Hard truths about India’s labour reforms
The causes for concern:
- India’s gravest socio-economic problem is the difficulty a vast majority of citizens have in earning good livelihoods.
- The problem is not just employment but the quality of employment i.e., insufficient and uncertain incomes, and poor working conditions.
- The current theory is that by improving the ease of doing business we can improve citizens’ ease of earning good livelihoods.
- However, investors say the laws protect labour too much and hence recent governments have initiated their reforms of labour laws.
Has the reforms have had an impact:
- Labour is a concurrent subject, hence Union Government encouraged States to implement changes. Following which many states started implementing reforms.
- “Impact Assessment Study of the Labour Reforms undertaken by the States” by V.V. Giri National Labour Institute spanning 2004-05 to 2018-19 focused on the reform of the Industrial Disputes Act.
- The report reminds readers that labour laws are only one factor affecting business investment decisions.
- Investors do not go out to hire people just because it has become easy to fire them.
- An enterprise must have a growing market for its products, and many things must be put together to produce for the market — capital, machinery, materials, land, etc. not just labour.
- The report says that the effects of labour reforms cannot be revealed immediately: they will take time.
- Therefore, it is telling that Rajasthan, the first State to implement the reforms, seems to have benefited the least from them.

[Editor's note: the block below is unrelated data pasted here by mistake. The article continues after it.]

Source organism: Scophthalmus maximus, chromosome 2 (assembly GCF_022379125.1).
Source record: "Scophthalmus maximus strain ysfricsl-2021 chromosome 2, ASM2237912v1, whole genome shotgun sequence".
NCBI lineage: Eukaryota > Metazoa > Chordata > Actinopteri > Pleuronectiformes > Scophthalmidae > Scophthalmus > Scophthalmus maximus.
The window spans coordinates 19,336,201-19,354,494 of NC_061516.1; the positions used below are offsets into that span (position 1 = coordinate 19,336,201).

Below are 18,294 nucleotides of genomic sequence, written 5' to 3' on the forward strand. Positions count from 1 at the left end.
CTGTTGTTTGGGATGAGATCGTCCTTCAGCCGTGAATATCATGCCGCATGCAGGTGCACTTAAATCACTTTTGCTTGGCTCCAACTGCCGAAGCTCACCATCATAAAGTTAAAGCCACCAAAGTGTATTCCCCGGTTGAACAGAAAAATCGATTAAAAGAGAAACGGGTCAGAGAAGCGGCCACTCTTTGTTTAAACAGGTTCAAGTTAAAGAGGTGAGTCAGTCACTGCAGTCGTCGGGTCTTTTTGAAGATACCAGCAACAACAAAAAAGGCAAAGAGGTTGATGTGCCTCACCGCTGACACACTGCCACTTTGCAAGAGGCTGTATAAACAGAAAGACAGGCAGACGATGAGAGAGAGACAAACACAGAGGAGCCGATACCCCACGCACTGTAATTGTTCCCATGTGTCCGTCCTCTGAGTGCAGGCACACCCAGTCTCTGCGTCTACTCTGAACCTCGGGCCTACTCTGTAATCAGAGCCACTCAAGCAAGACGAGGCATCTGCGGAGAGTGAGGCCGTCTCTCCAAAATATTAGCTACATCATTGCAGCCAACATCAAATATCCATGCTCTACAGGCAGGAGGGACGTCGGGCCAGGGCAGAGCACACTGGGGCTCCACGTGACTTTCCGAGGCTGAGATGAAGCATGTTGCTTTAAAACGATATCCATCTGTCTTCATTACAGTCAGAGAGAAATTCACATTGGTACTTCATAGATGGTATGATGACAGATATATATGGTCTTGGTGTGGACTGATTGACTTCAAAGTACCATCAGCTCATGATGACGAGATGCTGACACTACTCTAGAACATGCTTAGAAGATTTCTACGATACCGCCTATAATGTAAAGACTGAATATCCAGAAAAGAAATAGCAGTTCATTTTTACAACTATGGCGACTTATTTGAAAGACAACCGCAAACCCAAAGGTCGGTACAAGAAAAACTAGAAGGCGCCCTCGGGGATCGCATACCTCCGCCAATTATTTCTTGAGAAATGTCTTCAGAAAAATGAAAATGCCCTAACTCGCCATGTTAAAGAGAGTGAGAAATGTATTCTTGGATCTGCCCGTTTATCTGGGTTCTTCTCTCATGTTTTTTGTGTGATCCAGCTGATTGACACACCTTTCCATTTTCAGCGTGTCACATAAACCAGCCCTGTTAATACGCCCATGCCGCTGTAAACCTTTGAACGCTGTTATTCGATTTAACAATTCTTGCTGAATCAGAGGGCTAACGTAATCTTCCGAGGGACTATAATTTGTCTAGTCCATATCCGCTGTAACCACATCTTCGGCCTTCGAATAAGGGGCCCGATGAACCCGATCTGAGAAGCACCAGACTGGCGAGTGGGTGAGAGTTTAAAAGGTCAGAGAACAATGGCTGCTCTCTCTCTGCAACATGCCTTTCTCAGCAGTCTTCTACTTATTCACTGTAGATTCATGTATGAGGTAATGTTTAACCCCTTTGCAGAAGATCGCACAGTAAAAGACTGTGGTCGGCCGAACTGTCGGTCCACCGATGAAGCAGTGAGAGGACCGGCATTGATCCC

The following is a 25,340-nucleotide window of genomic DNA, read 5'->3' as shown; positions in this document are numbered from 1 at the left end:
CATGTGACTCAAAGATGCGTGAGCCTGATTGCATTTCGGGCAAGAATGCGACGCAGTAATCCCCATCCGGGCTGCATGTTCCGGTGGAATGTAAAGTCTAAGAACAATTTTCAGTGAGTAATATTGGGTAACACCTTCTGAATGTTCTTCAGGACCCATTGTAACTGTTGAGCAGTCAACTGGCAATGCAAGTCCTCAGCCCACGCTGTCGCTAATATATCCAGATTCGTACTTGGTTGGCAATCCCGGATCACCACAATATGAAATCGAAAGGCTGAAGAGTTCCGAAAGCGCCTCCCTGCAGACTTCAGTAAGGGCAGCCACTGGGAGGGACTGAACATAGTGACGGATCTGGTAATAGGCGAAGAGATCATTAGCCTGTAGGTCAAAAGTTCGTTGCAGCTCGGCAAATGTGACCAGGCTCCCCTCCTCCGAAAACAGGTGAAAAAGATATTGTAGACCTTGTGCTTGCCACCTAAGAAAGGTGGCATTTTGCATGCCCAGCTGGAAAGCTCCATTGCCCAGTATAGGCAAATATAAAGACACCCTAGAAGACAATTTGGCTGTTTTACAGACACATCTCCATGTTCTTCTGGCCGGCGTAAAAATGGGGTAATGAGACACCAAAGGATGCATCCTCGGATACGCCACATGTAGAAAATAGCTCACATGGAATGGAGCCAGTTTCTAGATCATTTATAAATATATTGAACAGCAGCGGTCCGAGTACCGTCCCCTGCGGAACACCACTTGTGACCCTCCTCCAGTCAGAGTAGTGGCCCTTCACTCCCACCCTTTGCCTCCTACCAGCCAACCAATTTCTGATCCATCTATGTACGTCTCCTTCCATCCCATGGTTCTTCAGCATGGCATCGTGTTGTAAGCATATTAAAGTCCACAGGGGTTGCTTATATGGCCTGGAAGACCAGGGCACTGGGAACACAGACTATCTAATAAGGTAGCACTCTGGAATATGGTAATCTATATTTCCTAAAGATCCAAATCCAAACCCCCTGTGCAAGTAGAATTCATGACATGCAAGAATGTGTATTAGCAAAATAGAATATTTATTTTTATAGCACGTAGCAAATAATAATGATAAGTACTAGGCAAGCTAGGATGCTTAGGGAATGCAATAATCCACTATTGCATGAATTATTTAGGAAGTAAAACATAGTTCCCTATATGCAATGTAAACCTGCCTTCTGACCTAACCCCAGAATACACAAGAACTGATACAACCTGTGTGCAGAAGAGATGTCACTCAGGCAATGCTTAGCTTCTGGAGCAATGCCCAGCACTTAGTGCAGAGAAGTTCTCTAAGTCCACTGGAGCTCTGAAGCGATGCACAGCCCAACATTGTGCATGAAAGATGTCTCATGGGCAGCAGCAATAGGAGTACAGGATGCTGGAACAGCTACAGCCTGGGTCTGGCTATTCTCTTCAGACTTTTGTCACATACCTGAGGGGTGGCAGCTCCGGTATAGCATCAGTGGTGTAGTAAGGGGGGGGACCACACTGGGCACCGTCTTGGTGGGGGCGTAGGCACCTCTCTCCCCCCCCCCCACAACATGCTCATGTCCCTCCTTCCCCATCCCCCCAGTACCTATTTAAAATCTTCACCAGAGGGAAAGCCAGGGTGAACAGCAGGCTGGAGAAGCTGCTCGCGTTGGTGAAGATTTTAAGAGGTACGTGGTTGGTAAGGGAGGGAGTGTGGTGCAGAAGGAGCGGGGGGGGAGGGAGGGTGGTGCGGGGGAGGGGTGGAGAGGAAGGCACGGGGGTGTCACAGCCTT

- The share of employment in plants employing more than 300 people increased from 51.1% to 55.3% between 2010-11 to 2014-15 (the period when the emphasis was on administrative reforms).
- However, it increased less, from 55.3% to 56.3%, in 2017-18, when some States made the bolder reforms favourable for employers.
What are the reasons for this :
- This happened because labour reforms that increase the threshold of application of the Industrial Disputes Act are conceptually flawed. They cannot induce creation of large enterprises to whom the laws will continue to apply.
- Employment in formal enterprises is becoming more informal. Large investors can afford to use more capital and are also employing increasing numbers of people on short-term contracts, while at the same time demanding more flexibility in laws.
The impact on workers:
- Along with the right to be heard and dignity at work, the grant of paid leave, a written contract, and some “social securities” are the minimal “essentials” all employers must provide to all those who work for them, whether in small enterprises or domestic help.
- Increasing the threshold of the laws dilutes the rights of association and representation of workers in small enterprises.
- Between 1980 and 1990, every 1% of GDP growth generated roughly two lakh new jobs; between 1990 to 2000, it decreased to one lakh jobs per per cent growth; and from 2000 to 2010, it fell to half a lakh only.
- Fundamental reforms are required in the theory of economic growth. It must be understood that more GDP does not automatically produce more incomes at the bottom.
- The paradigm driving employment and labour policies must also change to enable the generation of better-quality livelihoods for Indian citizens, now and in the future.
Source: THE HINDU